Results and Impact Prof Urwin attended the Potato Industry Event BP2017 at the Harrogate Yorkshire Event Centre in November 2017. This event attracts those involved in growing, handling, processing and retailing the potato crop and provides an excellent engagement and dissemination platform for all the potato-related research of the group. Prof Urwin delivered an open presentation summarising the team's research related to managment of potato cyst nematode, focusing particularly on progress towards improving the AHDB PCN modelling tool. In addition, there was engagement and discussion with numerous industry members and agronomists/potato researchers that led to interest in future research directions and potential collaborations.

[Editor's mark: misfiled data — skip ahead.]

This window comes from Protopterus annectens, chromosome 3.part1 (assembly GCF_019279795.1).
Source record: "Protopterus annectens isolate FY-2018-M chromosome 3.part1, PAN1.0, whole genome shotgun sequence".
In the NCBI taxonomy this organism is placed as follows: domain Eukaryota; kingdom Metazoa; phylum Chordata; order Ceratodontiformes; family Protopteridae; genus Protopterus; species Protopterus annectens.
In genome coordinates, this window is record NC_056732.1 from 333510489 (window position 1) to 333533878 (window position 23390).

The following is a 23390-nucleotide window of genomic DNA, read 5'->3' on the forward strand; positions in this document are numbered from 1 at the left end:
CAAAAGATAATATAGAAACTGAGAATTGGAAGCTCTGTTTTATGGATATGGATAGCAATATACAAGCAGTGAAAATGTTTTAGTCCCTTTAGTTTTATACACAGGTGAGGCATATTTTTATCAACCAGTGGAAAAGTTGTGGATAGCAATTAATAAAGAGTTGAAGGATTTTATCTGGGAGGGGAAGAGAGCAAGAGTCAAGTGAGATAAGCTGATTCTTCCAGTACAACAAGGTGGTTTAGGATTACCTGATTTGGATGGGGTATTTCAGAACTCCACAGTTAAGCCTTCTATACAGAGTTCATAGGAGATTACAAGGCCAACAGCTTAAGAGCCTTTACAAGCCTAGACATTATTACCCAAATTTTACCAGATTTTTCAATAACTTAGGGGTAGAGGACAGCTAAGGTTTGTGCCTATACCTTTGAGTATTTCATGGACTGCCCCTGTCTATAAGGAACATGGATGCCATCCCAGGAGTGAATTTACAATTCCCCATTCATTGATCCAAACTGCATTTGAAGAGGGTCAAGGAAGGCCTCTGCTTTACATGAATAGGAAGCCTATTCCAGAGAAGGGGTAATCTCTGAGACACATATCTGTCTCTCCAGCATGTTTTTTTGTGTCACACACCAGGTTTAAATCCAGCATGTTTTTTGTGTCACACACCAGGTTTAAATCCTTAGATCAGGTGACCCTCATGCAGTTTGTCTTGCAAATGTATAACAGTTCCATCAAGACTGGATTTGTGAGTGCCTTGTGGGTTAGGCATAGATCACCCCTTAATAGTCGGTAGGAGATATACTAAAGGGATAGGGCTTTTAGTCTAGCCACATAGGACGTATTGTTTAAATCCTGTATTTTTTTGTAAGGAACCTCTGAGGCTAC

Year(s) Of Engagement Activity 2017
URL https://www.bp2017.co.uk/index.html
 
Description Discovery Zone 
Form Of Engagement Activity Participation in an activity, workshop or similar
Part Of Official Scheme? No
Geographic Reach Regional
Primary Audience Schools
Results and Impact The whole research group was involved in preparing and carrying out an activity-based display at the "Discovery Zone" event for local schools held at the University of Leeds. The event took place over 2 days and more than four hundred school children from Key Stages 2 and 3 engaged with the interactive exhibit "Getting to the root of the matter". We saw over 490 pupils in total - around 260 primary school children, and 230 secondary school children. Age appropriate activities and information relating to crop plants, the importance of roots and root pests and diseases were provided in small group sessions.